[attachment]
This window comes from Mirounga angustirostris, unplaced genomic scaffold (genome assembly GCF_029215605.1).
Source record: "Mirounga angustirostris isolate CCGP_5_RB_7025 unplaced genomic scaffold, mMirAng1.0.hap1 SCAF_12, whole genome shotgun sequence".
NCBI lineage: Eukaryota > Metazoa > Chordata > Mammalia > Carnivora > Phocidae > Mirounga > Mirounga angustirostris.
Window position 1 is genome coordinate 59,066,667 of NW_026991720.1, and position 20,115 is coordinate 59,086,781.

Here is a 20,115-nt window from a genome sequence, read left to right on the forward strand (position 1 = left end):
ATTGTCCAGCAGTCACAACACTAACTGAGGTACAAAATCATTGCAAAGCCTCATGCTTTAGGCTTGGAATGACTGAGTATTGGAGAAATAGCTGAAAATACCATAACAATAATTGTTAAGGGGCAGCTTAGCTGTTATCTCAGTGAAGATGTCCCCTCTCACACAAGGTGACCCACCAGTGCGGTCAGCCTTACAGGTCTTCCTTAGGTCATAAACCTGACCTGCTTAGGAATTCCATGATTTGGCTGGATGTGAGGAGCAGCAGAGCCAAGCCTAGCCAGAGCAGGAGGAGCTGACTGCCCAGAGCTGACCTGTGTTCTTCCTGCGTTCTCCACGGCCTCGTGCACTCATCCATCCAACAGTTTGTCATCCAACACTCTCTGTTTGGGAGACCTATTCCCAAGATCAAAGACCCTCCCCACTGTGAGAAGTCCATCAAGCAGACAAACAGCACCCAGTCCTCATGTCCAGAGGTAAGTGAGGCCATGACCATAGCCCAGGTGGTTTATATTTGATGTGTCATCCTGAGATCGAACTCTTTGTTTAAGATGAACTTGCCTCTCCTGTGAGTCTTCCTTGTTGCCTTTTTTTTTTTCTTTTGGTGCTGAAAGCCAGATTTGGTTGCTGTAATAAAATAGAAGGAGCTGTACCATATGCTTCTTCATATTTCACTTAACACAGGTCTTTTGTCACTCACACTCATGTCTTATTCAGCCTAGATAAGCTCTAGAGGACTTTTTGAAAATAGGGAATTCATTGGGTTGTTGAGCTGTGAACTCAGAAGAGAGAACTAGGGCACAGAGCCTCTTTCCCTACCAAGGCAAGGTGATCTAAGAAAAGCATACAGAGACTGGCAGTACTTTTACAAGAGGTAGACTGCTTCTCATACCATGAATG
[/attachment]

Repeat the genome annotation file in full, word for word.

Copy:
This window comes from Mirounga angustirostris, unplaced genomic scaffold (genome assembly GCF_029215605.1).
Source record: "Mirounga angustirostris isolate CCGP_5_RB_7025 unplaced genomic scaffold, mMirAng1.0.hap1 SCAF_12, whole genome shotgun sequence".
NCBI lineage: Eukaryota > Metazoa > Chordata > Mammalia > Carnivora > Phocidae > Mirounga > Mirounga angustirostris.
Window position 1 is genome coordinate 59,066,667 of NW_026991720.1, and position 20,115 is coordinate 59,086,781.

Here is a 20,115-nt window from a genome sequence, read left to right on the forward strand (position 1 = left end):
ATTGTCCAGCAGTCACAACACTAACTGAGGTACAAAATCATTGCAAAGCCTCATGCTTTAGGCTTGGAATGACTGAGTATTGGAGAAATAGCTGAAAATACCATAACAATAATTGTTAAGGGGCAGCTTAGCTGTTATCTCAGTGAAGATGTCCCCTCTCACACAAGGTGACCCACCAGTGCGGTCAGCCTTACAGGTCTTCCTTAGGTCATAAACCTGACCTGCTTAGGAATTCCATGATTTGGCTGGATGTGAGGAGCAGCAGAGCCAAGCCTAGCCAGAGCAGGAGGAGCTGACTGCCCAGAGCTGACCTGTGTTCTTCCTGCGTTCTCCACGGCCTCGTGCACTCATCCATCCAACAGTTTGTCATCCAACACTCTCTGTTTGGGAGACCTATTCCCAAGATCAAAGACCCTCCCCACTGTGAGAAGTCCATCAAGCAGACAAACAGCACCCAGTCCTCATGTCCAGAGGTAAGTGAGGCCATGACCATAGCCCAGGTGGTTTATATTTGATGTGTCATCCTGAGATCGAACTCTTTGTTTAAGATGAACTTGCCTCTCCTGTGAGTCTTCCTTGTTGCCTTTTTTTTTTTCTTTTGGTGCTGAAAGCCAGATTTGGTTGCTGTAATAAAATAGAAGGAGCTGTACCATATGCTTCTTCATATTTCACTTAACACAGGTCTTTTGTCACTCACACTCATGTCTTATTCAGCCTAGATAAGCTCTAGAGGACTTTTTGAAAATAGGGAATTCATTGGGTTGTTGAGCTGTGAACTCAGAAGAGAGAACTAGGGCACAGAGCCTCTTTCCCTACCAAGGCAAGGTGATCTAAGAAAAGCATACAGAGACTGGCAGTACTTTTACAAGAGGTAGACTGCTTCTCATACCATGAATG